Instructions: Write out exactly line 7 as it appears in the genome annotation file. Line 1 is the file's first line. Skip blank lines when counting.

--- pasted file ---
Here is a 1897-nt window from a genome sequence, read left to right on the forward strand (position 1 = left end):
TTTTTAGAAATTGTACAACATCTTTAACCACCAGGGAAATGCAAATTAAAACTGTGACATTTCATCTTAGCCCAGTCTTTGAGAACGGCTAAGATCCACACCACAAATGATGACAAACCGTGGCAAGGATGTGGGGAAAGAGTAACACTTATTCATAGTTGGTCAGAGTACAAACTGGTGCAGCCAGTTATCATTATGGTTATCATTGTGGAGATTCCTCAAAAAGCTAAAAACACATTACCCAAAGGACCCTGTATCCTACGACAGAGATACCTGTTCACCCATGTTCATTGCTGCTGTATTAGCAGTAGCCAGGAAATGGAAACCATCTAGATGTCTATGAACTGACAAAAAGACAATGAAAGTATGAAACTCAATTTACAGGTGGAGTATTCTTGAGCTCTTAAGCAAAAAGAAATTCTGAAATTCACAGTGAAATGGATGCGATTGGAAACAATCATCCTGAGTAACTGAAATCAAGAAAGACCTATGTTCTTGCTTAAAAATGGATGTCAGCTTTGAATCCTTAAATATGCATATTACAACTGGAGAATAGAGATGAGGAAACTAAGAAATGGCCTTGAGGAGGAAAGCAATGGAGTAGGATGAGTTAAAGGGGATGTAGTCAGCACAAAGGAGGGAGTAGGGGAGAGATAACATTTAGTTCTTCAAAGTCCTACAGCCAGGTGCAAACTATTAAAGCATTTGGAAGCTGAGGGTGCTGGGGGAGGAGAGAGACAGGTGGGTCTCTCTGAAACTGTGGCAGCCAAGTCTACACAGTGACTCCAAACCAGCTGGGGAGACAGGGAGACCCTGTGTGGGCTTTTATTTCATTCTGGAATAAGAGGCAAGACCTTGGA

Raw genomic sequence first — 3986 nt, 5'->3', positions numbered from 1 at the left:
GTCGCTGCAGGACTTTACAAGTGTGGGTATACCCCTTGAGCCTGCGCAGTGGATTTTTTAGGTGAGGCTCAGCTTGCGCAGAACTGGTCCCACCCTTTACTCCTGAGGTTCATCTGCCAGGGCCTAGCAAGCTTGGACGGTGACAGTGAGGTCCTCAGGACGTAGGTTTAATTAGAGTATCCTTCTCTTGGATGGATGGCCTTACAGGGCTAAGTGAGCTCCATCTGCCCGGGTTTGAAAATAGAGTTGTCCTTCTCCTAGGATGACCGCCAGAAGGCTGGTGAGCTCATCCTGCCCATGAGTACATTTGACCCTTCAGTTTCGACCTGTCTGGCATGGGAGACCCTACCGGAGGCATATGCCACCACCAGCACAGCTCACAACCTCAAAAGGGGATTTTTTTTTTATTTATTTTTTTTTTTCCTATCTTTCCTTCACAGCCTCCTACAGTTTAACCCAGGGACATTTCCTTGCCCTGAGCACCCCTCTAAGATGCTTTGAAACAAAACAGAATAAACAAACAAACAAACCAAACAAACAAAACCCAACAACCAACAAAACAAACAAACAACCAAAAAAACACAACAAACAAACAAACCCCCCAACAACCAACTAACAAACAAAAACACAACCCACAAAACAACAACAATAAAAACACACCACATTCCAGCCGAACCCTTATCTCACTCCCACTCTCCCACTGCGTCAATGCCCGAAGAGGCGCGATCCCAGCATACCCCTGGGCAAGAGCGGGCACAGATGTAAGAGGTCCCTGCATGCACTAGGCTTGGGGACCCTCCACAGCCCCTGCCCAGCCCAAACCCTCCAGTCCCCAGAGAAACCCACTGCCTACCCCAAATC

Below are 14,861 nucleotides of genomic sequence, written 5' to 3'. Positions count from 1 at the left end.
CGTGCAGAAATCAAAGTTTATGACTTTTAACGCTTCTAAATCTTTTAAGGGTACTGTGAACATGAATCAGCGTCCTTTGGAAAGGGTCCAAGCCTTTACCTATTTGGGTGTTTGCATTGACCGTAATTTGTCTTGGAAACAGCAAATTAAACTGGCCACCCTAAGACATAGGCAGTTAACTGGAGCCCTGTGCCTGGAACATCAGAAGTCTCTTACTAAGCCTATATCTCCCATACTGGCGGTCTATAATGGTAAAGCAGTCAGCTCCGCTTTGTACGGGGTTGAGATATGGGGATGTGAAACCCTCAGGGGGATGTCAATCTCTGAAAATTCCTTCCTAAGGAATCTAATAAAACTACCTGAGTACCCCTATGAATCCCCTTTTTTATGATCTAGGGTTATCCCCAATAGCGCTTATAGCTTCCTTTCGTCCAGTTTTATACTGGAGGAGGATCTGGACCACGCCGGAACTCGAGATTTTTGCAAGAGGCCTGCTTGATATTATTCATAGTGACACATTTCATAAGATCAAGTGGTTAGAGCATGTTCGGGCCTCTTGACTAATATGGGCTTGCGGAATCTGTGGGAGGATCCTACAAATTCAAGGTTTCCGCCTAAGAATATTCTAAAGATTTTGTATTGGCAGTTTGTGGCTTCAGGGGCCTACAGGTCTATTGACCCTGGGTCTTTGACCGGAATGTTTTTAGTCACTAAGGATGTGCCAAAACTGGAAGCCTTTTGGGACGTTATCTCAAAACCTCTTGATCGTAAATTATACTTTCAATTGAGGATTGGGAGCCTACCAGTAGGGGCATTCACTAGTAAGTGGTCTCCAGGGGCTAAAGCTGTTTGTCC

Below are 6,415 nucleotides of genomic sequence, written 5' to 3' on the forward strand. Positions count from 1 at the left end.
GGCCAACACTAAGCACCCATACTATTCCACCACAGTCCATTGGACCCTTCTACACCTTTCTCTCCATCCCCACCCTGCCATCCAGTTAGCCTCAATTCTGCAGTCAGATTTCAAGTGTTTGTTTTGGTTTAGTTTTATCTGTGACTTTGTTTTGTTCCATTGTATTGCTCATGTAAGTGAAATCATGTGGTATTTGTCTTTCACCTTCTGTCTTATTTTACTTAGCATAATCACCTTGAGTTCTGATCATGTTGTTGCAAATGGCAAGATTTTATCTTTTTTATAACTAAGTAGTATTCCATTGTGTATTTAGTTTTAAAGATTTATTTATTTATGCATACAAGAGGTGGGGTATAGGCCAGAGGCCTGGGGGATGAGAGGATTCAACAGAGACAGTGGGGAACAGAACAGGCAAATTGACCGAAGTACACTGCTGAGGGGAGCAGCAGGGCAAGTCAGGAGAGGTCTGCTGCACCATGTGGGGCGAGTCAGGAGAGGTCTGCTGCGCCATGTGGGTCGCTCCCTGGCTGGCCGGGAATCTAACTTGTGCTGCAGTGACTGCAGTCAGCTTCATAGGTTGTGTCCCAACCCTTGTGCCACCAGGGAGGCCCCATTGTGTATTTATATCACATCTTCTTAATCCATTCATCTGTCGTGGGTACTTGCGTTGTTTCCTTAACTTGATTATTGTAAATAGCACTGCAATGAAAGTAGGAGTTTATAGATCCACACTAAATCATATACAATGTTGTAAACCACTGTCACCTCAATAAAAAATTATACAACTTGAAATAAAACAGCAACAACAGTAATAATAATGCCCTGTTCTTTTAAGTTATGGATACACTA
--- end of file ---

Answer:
Below are 6,415 nucleotides of genomic sequence, written 5' to 3' on the forward strand. Positions count from 1 at the left end.